Monday, September 13, 2010

From Punk to President to Pulpit: A Guest Post by Scott Andrews

Scott Andrews is one of TWR's most frequent contributors.  He has published poetry, criticism, and essays in a number of journals. He is on the faculty at California State, Northridge. 
Few images have gone “viral” as quickly as Shepard Fairey’s poster of Obama created for the 2008 election.   Everyone has seen it.  What everyone may not know is that its creator first broke into the spotlight with his guerilla art campaign that mocked such iconic imagery.

Fairey gained notoriety in 1989 with his “Obey” posters that were plastered on walls in the middle of the night.  They featured the very stylized face of Andre the Giant (it is recognizable as him only after one has been told it is him), who seems to be staring at the viewer.  Beneath the face is one word: OBEY.

His poster was inspired by John Carpenter’s 1988 movie They Live, which imagined that humans were being subliminally controlled by an alien race through advertising and the news media.  When rebellious humans put on special sunglasses, they could read the messages behind the messages.   For instance, with the glasses one could see that the true message of various billboards was CONSUME or OBEY, etc.  (You can read more about Fairey’s poster here.)

Fairey has said his poster shared a message with that movie:  “… people have no idea how manipulated they are.”  The “Obey” posters and stickers were designed to make people question rather than obey.  It was designed to encourage people to see behind the messages that bombard them every day. Fairey said, “Obey.  It’s such a compelling word.   When told what to do, my instinct is to do the opposite.”

Fairey seems an odd choice, then, to design a political campaign poster.  An artist who seems dedicated to challenging advertising’s manipulative power was called upon to create a campaign poster designed, at least in part, to get us to trust the figure depicted.

Of course, “Hope” is different from “Obey.”  And Obama is looking up, suggesting inspiration, rather than at the viewer, suggesting authority or even domination – yikes, it’s a giant!

The poster proved effective possibly because it was so simple.  One image that was highly stylized and therefore short on detail.  One word that could inspire positive feelings in a voter without making promises of anything specific.  Hope for what?  Well, anything you hope for.  That is, the poster was short on content and so the viewer was free to supply that.

 In semiotic terms, this can be deemed a “floating signifier.”  A website devoted to the ways humans communicate with signs, Semiotics for Beginners, states this: “Such signifiers mean different things to different people: they may stand for many or even any signifieds; they may mean whatever their interpreters want them to mean.”

Perhaps this helps explain why Fairey’s “Hope” poster was so easily parodied.  It quickly spawned all sorts of farcical imitations.  You could get an image of The Dude from The Big Lebowski.  Or perhaps Futurama’s Hypnotoad with the caption of “Obey.”  Industrious folks quickly created applications whereby any image could be “Obama-fied.”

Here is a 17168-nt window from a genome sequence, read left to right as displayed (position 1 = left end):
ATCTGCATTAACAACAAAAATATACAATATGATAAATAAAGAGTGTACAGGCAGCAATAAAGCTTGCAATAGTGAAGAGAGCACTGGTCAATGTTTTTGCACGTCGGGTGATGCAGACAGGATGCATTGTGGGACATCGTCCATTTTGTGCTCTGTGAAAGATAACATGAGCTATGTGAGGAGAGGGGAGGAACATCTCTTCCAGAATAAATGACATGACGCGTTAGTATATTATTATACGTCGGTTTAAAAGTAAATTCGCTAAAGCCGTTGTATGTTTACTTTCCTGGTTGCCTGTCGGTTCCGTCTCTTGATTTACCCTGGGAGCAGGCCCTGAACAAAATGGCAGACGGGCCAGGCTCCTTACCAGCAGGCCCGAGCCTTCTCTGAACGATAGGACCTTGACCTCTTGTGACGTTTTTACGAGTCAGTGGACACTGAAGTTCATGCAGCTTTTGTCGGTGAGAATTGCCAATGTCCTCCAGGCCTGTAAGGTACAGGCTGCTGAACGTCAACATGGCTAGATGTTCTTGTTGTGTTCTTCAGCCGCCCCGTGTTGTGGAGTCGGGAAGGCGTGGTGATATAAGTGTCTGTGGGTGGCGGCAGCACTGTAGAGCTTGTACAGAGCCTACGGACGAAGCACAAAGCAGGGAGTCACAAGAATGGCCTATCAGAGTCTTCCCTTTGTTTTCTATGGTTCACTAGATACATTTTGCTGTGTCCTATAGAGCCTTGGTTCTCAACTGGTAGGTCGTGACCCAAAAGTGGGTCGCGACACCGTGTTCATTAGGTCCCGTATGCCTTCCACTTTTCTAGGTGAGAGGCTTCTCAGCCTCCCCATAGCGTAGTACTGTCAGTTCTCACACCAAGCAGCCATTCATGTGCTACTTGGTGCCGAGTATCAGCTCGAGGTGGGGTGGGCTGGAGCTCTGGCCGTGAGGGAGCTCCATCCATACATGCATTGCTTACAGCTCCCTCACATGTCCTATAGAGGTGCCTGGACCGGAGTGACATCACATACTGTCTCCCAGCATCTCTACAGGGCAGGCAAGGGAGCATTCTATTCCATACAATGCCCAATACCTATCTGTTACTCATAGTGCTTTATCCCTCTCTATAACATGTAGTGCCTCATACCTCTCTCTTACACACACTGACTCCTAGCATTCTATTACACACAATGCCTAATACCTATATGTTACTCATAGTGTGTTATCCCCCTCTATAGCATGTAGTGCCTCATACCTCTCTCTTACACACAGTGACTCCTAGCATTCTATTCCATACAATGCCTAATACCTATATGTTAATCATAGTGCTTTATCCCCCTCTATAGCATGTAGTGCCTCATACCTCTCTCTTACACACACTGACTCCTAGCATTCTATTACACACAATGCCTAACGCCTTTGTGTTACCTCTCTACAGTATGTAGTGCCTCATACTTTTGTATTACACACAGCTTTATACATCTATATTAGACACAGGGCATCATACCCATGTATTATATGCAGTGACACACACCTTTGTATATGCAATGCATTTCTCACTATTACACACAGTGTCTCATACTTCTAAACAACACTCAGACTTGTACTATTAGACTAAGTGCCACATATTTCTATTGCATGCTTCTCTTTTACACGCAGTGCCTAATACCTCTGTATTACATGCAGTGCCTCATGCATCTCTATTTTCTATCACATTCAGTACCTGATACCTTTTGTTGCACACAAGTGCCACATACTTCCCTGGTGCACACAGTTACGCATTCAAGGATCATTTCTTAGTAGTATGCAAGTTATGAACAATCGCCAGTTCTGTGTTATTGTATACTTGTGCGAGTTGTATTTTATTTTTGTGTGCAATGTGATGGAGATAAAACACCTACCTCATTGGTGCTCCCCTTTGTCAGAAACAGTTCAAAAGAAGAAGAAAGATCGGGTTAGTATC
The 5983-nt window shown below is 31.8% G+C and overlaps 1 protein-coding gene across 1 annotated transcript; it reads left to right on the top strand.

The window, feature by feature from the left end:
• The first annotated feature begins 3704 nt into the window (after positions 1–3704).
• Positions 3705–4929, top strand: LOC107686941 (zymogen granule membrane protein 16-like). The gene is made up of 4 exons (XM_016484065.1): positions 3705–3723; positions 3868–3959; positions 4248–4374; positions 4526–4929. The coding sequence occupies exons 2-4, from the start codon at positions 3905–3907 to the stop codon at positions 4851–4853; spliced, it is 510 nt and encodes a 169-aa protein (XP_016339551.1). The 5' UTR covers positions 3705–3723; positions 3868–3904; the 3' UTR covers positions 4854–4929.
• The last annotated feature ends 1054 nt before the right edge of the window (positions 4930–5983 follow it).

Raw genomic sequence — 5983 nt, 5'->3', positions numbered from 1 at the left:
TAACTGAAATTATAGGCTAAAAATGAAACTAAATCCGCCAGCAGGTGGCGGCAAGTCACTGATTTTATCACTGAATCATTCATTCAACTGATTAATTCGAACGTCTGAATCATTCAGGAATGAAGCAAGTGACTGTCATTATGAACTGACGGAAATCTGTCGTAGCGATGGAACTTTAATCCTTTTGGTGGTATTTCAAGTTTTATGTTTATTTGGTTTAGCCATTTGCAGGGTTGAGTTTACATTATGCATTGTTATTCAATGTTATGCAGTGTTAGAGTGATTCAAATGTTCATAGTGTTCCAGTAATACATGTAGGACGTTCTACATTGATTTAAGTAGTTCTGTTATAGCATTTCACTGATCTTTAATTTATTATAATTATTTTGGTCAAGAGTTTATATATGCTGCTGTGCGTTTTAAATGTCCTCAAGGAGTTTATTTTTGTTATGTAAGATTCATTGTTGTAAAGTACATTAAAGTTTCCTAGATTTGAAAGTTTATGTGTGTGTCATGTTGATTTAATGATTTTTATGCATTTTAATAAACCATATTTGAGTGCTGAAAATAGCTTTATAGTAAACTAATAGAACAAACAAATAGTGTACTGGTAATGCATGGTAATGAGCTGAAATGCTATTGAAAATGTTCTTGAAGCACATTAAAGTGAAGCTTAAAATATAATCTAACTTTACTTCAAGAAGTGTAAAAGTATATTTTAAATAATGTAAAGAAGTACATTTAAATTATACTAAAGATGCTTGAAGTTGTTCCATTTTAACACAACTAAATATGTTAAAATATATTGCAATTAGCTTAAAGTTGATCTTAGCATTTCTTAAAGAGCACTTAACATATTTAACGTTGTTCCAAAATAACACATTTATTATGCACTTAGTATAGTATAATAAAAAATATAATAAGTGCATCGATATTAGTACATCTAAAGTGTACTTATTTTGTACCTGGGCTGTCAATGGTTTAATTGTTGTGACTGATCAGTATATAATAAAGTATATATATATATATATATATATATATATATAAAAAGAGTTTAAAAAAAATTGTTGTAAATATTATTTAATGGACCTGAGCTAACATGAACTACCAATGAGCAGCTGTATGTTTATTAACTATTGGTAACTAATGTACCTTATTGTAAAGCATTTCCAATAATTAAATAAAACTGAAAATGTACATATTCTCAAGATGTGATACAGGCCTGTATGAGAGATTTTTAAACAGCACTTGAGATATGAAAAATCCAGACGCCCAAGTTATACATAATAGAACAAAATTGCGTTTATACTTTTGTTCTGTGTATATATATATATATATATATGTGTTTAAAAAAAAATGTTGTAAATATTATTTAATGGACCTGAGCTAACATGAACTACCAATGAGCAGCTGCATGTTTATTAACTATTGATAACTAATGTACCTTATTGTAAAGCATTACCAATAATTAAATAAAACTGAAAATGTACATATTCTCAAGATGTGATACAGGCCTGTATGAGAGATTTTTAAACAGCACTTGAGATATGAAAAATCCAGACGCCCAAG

What relation is there between these various parodies and the original?  Hardly any at all.  They are not commenting upon the “Hope” poster.  They are merely copying its style.  (Though perhaps that is a commentary on the floatiness of the floating signifier.)  One parody comes close, though: Alfred E. Newman above the caption “Hopeless.”  But this image does not blend the image of Obama with Alfred’s.  The poster may not be saying that Obama is like Mad Magazine’s mascot.  But then again it might.

The “Hope” poster’s lack of specificity not only makes it easy to parody, that lack also makes it easy to appropriate, to undermine and deploy for purposes in direct opposition to the original’s.

This came to mind when I saw images created for Glenn Beck’s campaign to reform America’s moral code according to his understanding of Christian ethics.  His staff Obama-fied three profiles of famous Americans: John Adams, George Washington, and Benjamin Franklin.  Beneath Adams is one word, “Faith.”  Beneath Washington is “Hope.”  And beneath Franklin is “Charity.”  Few people would argue that these are not worthy values or virtues.  One of them is even the word featured in the Obama poster.  But Beck seems to be hoping for something rather different from what Obama’s voters hoped for.  As he unveiled the images, he accused Obama of attacking these three things. 

Reminiscent of that John Carpenter movie, Beck suggested that the people assisting Obama were part of a hidden conspiracy to control and destroy America.  He echoed Fairey’s goal for the original “Obey” posters, which was to show people how they were being manipulated.  Beck said, “And radical progressives are infecting America by deceiving unsuspecting people on their true intentions.”

Man, I got to get a pair of those sunglasses so I can know who to trust.

Tuesday, September 7, 2010

On Burning the Quran: Why It's Really about Semiotics

BY NOW, MOST AMERICANS have learned of Rev. Terry Jones' decision to host a special pageant at his church in Gainesville, Florida.  His "Burn a Koran Day," (really more like "Burn a Koran Rush Hour") is scheduled to light up at 6 pm sharp on September 11.  According to Jones, he and some of his congregation plan to set fire to copies of the Quran to symbolize that Islam is "of the devil."

There are many questions to ask here, like, what happens at 9:01?  And, will there be smores?  And, what happens if no one shows up?  And, isn't it hot enough in Florida the way it is?

But, even more pressing issues frame this event.  Bizarrely, it's become a wildly controversial project.

Much of the controversy surrounding this commemorative event centers on the rightness or wrongness of burning the Islamic holy book, whether it violates the constitution, whether it is anti-Christian or even Anti-American.